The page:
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Swift - The Implementation of Optionals
Summary
This article discusses how Optionals are implemented in Swift.
 
Table of Contents

Optional Enum

Optional Enum Declaration

 
Article Series
Previous Article:
Test Your Knowledge: Swift - Introduction to Optionals
This article is part of the Series:
Swift - Optionals
Next Article:
Test Your Knowledge: Swift - The Implementation of Optionals

Optional Enum

We know that an optional can be declared by using a question mark at the end of the type. For example, in the code below, the variable score is of type Optional<Int>. It can take nil as value (absence of value) and an Int.:

var score: Int?

score = 20
print(score)
// Prints: Optional(20)

score = nil
print(score)
// Prints: nil

So, here the type Int is wrapped inside Optional. In Swift, the Optional<Wrapped> is actually an enum. And the angled brackets <> represent that it is implemented via generics. The parameter inside represents any type (you would typically use letters like T, U, V, etc. or you can use a more meaningful word like Wrapped here to represent a Type).

Optional Enum Declaration

Let’s look at how Optional enum is declared in Swift. The protocols and some methods are not shown for clarity.

// Protocols at the end of this line are omitted
public enum Optional<Wrapped> {
  
  // Two cases - None and Some<Wrapped>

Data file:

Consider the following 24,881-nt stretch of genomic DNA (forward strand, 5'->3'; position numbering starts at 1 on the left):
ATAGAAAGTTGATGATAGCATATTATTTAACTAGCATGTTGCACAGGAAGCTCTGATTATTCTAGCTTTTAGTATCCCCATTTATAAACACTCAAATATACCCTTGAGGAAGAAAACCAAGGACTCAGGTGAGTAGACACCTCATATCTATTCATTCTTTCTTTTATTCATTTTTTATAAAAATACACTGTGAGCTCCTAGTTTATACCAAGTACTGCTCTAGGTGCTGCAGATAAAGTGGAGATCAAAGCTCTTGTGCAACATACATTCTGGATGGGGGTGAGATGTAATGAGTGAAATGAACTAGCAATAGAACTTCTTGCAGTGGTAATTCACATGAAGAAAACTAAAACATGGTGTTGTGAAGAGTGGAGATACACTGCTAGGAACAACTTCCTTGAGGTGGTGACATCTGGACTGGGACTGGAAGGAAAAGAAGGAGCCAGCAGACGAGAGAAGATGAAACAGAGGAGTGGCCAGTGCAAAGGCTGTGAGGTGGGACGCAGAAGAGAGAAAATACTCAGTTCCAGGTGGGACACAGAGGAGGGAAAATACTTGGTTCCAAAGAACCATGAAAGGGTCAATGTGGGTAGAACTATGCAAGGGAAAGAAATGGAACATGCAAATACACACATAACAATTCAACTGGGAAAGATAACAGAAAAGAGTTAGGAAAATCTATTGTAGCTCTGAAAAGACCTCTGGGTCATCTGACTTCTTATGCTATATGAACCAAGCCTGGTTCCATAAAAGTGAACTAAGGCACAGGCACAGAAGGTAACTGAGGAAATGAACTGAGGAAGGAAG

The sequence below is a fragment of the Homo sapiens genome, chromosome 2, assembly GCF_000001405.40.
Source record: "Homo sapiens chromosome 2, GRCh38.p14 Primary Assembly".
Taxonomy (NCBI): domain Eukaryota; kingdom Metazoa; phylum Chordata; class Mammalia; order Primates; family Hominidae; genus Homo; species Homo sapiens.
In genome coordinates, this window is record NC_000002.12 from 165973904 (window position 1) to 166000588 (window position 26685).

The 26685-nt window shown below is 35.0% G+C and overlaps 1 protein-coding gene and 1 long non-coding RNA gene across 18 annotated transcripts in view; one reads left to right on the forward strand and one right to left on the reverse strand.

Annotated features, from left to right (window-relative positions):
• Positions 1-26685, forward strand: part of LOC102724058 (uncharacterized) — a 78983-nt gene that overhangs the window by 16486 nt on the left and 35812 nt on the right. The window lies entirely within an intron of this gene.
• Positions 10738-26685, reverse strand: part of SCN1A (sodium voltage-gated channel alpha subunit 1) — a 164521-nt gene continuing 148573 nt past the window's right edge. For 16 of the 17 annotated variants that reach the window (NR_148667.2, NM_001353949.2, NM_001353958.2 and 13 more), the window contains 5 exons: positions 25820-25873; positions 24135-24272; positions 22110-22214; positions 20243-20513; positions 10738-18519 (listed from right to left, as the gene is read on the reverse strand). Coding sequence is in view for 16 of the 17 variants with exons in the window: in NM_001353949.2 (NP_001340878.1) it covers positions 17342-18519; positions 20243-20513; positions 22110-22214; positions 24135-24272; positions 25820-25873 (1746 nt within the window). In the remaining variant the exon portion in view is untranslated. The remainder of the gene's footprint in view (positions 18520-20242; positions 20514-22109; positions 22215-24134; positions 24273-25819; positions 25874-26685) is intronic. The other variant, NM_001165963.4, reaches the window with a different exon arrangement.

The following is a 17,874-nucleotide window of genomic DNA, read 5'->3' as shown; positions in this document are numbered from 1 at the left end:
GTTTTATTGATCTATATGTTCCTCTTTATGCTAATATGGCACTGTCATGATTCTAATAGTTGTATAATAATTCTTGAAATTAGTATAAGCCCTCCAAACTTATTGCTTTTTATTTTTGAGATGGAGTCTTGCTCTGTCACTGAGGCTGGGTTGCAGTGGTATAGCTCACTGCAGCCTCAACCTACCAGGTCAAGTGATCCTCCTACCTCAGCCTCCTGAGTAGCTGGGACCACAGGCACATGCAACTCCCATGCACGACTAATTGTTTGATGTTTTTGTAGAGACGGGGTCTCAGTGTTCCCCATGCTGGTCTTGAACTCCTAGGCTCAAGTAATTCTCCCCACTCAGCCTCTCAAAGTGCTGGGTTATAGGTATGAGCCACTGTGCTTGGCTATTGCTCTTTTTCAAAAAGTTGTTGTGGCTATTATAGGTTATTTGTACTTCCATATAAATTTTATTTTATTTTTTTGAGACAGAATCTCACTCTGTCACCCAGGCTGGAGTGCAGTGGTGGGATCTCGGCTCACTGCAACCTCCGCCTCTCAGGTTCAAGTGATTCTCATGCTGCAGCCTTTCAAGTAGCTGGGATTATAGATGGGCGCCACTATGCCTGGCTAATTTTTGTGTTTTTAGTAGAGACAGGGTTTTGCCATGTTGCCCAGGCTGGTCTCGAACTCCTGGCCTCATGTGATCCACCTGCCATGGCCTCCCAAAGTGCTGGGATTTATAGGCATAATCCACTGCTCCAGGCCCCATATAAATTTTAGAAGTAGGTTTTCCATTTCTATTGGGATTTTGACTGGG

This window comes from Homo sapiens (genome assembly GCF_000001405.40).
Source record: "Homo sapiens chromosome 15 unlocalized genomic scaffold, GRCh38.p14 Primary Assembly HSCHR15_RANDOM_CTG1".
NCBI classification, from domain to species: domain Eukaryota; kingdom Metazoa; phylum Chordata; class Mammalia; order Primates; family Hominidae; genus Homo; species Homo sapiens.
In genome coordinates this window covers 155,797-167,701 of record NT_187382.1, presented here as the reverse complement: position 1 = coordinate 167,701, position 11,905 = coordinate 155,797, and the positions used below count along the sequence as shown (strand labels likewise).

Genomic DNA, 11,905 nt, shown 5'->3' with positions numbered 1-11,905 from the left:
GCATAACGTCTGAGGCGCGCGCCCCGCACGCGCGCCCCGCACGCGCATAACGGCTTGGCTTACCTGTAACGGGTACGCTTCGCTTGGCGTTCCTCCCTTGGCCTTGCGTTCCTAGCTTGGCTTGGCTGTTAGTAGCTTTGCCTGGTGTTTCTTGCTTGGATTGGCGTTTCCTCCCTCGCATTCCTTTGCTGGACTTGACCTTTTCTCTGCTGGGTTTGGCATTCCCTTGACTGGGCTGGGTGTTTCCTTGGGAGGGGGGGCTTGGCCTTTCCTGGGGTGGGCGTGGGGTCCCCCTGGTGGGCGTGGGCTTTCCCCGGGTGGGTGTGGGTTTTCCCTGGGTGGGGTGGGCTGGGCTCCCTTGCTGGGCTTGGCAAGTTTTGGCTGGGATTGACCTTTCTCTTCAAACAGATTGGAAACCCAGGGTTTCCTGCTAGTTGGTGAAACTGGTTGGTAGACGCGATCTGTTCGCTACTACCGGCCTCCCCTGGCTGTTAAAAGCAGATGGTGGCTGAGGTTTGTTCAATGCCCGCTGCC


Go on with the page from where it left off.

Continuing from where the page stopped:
case None
  case Some<Wrapped>

  // Initializers for nil and non-nil (only two are shown)
  public init()
  public init(_ some: Wrapped)

  // Other methods, initializers omitted
}

As you can see, the Optional enum has two cases: None and Some<Wrapped>. The case None represents nil — a no-value state and Some<Wrapped> represents some value of the type Wrapped.

So, the Optional written with question mark (?) can also be written like this with Optional enum:

var score: Optional<Int>

score = Optional.Some(20)
print(score)
// Prints: Optional(20)

score = Optional.None
print(score)
// Prints: nil

In the above code, score is of type Optional<Int> enum. The Optional enum has two cases, and when Some(20) is used, the value of score becomes Optional(20). And when None is used, the value becomes nil (a no-value state).

For example, the initializers in the Optional enum can be used in the following way:

var score = Optional<Int>(20)
print(score)
// Prints: Optional(20)

var score2 = Optional<Int>()
print(score2)
// Prints: nil

In the above, two initializers in the Optional<Wrapped> enum are shown in action. First initializer takes a non-nil value of type specified in the angled brackets and the one initializes to the no-value state.

Obviously, the above code with Optional<Int> is shown to provide a deeper understanding of the implementation of Optionals. When you declare an optional though, you want to use the short/precise/more readable ? (question mark) format.

Take a Quick Quiz on this Article

1. How are Optionals implemented internally in Swift? As …



: Two cases: None, Some<T>
Question 1 of 5
Article Series
Previous Article:
Test Your Knowledge: Swift - Introduction to Optionals
This article is part of the Series:
Swift - Optionals
Next Article:
Test Your Knowledge: Swift - The Implementation of Optionals
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